Apple HomeKit, iOS/iPadOS, and the Rachio 3
(And other networking notes)
There are some misunderstandings about the relationships between Apple HomeKit, HomeKit accessories, and iOS/iPadOS (hereinafter simply “iOS”).
An iOS device need only be present and active for the purpose of adding an accessory to HomeKit. And, of course, personal interaction with HomeKit. Thereinafter, HomeKit communicates back-and-forth with the accessory without the need for an iOS device being present. It has to be that way, otherwise how would HomeKit Automation work?
Crude “ASCII art” drawing of the relationship:
iOS device(s) <-> HomeKit <-> accessories
Furthermore: All documentation says “on the same WiFi network.” In reality they all need merely be on the same network, during setup–wired or wireless, 2.4Ghz or 5GHz wireless, not necessarily the exact same physical network. E.g.: I initially set up HomeKit to run on the Apple TV in our computer room. That ATV has an Ethernet connection. So, too, does our Lutron Casèta Smart Bridge. All our other ATVs are on WiFi, as is our Ranchio 3 irrigation controller.
When I write “same network” I mean the same flat network. I.e.: No intervening routing, VLAN isolation, etc. Otherwise the network discovery protocol (protocols?) they need to remain aware of one another won’t work, because those protocols don’t cross routed boundaries or VLANs. (See also notes about “mesh WiFi,” below.)
Here’s a neat thing: If you have multiple HomeKit-capable hosts on that flat network (multiple ATVs, HomePods): If the one serving as HomeKit controller goes off-line, another takes over for it.
E.g.: Screen-shot of our HomeKit Hubs & Bridges:
You’ll notice “Computer Room ATV” is connected, and the others are on standby or disconnected. Now I unplug the Computer Room ATV:
Now “Family Room ATV” is running the show.
For those who may be wondering: Yes, our Rachio 3 remained connected to HomeKit through this–I turned a zone on/off from my iPhone.
Some Notes On WiFi Networking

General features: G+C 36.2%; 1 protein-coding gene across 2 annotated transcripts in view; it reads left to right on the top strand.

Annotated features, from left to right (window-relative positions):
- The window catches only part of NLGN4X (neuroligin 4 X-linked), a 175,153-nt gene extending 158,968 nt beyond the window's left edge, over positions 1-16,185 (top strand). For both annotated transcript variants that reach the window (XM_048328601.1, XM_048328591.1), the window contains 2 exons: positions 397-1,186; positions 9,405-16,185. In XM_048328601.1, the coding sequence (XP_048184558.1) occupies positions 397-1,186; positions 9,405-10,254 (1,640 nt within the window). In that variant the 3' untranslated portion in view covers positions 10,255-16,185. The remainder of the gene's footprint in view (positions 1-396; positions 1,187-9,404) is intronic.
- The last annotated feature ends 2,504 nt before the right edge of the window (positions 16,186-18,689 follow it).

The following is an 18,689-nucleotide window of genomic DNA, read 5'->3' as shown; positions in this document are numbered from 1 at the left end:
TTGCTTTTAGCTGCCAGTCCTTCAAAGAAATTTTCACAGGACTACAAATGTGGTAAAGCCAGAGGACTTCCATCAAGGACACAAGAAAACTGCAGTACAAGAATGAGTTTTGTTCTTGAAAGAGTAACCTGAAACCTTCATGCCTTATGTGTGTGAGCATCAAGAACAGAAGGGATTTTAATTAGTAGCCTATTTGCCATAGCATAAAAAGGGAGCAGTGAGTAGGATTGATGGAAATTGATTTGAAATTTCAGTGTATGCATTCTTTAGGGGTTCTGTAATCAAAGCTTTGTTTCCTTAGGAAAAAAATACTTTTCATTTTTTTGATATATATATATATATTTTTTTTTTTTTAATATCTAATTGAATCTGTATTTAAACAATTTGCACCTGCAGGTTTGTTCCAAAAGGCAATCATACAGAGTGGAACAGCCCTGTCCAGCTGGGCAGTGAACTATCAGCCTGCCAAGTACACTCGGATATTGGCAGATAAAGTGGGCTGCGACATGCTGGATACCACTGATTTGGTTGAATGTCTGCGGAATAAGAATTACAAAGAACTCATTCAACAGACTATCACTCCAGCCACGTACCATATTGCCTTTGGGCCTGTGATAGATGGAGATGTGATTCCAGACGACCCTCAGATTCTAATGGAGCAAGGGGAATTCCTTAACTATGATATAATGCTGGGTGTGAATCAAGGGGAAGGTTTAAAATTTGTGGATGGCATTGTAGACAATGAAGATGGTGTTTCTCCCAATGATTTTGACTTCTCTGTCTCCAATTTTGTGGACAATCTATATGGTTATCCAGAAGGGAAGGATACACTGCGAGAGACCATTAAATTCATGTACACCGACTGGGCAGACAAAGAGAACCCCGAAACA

(and mesh networks, in particular–some copied from an earlier post of mine)
Here are things I’ve seen cause problems with WiFi networks:
- Poor WiFi router/access point equipment–particularly “all-in-one” routers/switches/APs
- Poor WiFi router/access point siting (e.g.: WiFi router/AP located in one corner of a structure)
- WiFi repeaters (aka: “range extenders”)
- WiFi mesh products (often little more than WiFi repeaters with dubious “smarts”–more detail below)
- WiFi routers/APs with client isolation enabled
- WiFi routers/APs with band steering enabled–particularly in multi-router/-AP installations
- WiFi routers/APs that are placed too-closely to one another, creating overlapping coverage, resulting in devices “flapping” between them
I’ve often seen WiFi mesh networks, in particular, to be the culprit in problems with devices that are meant to maintain persistent connectivity, because they often have designed-in “smarts” meant to transparently “improve” network performance. Unfortunately, sometimes those “smarts” aren’t so smart, because they block network service announcement or discovery protocols such devices need to work. (E.g.: MDNS/Bonjour.) Sometimes you can’t turn those “smarts” off.
Even worse: I witnessed one WiFi mesh network product that would allow network service advertising/discovery protocols, then later decide to filter them out as “unnecessary noise.” This resulted in devices working, then, later, mysteriously failing. (Even worse yet: This behavior was not documented and the product’s own tech support people were not aware of it. It was discovered via network traffic analysis.)
(WiFi mesh products aren’t necessarily the only guilty parties. I’ve seen incidences of other WiFi routers and APs that do the same thing–though usually you can turn that stuff off in those.)
That’s all I can think of at the moment. I’ll update this post, as necessary, as long as the forum software will allow me, following which I’ll add updates as additional posts.,